Networking is about establishing mutually beneficial relationships, not a contest to see how many business cards you can collect. And to secure those mutually beneficial relationships, you need to be strategic about the people you meet. Not everyone who crosses your path will necessarily qualify for that role.
Here are some networking tips:
Join the right groups: Don’t focus on legal groups or groups where a lot of attorneys gather (unless you get a lot of your business from other attorneys). You need to go where the decision makers meet, not the gatekeepers.
Join elite groups: Groups that cost several hundred dollars a year are better than cheap groups; groups that require a member to sponsor you are even better.
Remember your primary purpose: Remember your primary purpose in going to networking events is NOT to get new clients. Your primary purpose is to build a relationship with potential referral sources and to offer yourself as a referral source to them. When you understand the real reason for going to networking events, it takes all the pressure to perform off and keeps you focused on a more productive purpose—building relationships with people you could help and who may also be of help to you.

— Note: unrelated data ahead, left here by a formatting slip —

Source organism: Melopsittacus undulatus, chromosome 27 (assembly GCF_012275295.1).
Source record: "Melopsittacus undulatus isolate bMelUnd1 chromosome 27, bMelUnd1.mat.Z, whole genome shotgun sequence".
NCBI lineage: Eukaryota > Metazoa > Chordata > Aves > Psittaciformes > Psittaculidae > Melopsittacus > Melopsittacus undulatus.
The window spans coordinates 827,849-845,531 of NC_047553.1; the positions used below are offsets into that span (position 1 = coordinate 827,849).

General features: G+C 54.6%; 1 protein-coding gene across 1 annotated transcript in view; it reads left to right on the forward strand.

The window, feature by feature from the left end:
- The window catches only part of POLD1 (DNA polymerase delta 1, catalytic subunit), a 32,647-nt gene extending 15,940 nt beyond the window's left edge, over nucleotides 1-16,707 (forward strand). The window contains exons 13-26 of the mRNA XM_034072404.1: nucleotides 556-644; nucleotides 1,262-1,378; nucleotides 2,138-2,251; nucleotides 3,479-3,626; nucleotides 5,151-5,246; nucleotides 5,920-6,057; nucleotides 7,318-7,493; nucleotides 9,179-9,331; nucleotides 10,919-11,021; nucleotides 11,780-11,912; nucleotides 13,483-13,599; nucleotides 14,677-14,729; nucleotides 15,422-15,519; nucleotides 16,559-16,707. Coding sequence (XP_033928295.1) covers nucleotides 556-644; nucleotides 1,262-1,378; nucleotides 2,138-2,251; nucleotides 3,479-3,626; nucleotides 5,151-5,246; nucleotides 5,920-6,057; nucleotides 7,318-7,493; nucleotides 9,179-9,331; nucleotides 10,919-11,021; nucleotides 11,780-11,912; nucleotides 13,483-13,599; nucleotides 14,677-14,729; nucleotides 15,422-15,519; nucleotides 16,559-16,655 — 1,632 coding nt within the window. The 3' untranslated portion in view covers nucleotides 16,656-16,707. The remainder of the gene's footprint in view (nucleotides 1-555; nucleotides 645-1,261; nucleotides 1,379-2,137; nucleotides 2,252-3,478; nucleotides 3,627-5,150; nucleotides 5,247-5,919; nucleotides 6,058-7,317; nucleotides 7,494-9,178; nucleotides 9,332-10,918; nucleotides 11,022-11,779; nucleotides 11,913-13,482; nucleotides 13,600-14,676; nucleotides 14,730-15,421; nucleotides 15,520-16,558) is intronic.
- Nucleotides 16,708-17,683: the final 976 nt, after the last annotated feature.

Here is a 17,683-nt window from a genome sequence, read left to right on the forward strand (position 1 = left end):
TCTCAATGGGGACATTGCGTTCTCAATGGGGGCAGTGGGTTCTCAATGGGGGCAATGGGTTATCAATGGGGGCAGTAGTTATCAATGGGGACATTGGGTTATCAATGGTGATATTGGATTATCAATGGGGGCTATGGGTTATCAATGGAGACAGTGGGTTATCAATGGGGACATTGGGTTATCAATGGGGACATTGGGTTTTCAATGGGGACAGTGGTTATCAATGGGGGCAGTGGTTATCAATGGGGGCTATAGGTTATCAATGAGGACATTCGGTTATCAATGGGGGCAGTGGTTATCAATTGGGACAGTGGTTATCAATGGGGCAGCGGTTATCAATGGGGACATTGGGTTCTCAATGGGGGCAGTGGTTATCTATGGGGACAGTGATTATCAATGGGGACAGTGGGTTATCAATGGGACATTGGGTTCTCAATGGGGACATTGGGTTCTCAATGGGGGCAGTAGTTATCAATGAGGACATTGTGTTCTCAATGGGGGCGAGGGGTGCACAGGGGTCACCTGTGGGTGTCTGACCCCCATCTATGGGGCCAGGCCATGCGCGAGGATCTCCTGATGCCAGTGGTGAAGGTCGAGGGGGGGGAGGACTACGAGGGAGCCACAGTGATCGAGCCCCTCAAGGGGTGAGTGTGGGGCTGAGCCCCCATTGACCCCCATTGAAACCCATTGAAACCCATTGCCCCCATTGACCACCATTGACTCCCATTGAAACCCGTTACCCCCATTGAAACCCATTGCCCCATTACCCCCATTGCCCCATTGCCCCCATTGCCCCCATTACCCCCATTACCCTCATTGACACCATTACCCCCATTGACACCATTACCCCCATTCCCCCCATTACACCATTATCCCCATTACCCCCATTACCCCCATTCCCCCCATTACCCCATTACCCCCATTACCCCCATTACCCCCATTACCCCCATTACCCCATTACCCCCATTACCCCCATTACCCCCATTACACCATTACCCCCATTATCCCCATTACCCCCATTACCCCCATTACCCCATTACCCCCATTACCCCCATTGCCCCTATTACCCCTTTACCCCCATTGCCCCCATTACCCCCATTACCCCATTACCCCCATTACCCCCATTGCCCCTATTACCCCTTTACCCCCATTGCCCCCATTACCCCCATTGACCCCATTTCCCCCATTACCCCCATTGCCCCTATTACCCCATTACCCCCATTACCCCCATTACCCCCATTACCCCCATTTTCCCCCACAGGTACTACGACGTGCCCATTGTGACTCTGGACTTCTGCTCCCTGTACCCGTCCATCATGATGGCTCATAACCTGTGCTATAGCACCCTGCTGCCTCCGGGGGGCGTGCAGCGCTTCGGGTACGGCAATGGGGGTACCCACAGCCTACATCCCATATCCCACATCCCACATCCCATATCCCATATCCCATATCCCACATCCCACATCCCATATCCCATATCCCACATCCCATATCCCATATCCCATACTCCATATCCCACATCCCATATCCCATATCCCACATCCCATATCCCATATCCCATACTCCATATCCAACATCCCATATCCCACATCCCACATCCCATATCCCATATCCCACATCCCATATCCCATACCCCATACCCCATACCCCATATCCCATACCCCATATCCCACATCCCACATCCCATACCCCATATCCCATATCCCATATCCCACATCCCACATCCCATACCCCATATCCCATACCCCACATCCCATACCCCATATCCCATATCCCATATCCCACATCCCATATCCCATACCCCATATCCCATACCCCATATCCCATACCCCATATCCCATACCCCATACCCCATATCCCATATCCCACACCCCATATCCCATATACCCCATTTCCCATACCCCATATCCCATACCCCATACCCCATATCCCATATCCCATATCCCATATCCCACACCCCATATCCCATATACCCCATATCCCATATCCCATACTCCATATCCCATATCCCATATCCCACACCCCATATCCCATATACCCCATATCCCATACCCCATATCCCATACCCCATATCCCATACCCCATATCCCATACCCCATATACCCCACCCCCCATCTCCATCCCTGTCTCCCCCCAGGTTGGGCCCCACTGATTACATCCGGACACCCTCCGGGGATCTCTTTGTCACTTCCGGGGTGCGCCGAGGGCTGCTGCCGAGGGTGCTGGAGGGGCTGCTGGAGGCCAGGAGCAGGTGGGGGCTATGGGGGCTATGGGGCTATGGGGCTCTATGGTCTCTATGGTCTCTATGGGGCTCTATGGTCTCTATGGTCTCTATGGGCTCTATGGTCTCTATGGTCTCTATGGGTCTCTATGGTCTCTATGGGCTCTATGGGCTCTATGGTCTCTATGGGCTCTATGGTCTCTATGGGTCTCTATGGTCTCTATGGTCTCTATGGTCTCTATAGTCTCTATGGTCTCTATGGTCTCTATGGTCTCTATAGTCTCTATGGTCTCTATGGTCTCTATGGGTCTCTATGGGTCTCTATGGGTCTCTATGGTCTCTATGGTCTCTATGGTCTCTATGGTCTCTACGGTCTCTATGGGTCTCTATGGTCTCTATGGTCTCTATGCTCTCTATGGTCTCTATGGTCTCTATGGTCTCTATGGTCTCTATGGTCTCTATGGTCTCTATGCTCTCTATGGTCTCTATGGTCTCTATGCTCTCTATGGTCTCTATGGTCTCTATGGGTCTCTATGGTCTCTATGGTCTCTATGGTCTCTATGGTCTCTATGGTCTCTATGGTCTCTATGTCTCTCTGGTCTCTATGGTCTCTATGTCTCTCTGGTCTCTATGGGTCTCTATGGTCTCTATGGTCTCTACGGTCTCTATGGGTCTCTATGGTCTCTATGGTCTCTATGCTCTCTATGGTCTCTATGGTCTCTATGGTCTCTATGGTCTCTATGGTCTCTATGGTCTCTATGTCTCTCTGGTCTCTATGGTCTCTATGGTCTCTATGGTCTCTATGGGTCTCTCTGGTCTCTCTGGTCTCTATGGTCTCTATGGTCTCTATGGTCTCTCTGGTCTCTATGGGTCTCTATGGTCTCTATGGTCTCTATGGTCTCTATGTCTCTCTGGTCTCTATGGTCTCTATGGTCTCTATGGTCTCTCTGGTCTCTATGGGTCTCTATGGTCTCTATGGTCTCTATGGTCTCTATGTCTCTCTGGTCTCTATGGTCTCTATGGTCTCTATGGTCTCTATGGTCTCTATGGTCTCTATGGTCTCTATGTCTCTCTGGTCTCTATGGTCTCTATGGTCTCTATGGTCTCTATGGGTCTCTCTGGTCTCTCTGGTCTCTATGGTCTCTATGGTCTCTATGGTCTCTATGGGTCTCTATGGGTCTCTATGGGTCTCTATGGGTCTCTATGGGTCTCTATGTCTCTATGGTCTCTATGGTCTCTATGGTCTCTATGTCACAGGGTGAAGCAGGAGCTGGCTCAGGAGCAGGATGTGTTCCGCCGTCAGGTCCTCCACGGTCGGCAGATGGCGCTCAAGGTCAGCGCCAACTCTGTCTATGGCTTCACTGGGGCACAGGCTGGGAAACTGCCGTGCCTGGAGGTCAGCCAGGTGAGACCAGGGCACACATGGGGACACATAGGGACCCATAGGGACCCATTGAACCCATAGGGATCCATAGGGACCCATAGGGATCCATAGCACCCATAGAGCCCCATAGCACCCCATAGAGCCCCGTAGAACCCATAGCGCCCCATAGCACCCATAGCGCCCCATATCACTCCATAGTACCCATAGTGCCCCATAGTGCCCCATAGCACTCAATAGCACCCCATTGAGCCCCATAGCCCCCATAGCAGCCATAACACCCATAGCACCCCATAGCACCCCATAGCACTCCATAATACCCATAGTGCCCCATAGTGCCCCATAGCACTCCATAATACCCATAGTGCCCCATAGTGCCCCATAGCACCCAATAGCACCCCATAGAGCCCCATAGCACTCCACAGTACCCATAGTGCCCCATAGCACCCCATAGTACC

Ask open-ended questions: Use the 80/20 rule when you meet them — 80% of the conversation should be finding out about them. Ask open-ended questions like: What do you like best about the work you do? What are the biggest challenges your business is facing? How would I know if someone would be a good referral for you?
Be intentional in your follow-up: It does absolutely no good to go to a bunch of networking events, talk to people, collect business cards, and not follow-up. You must have a plan and reasons for following up with people you meet. Your primary reason is to learn more about their business and see if you would be a good referral source for them.
The infographic below from Network Wise provides additional tips for building a strong network both online and offline: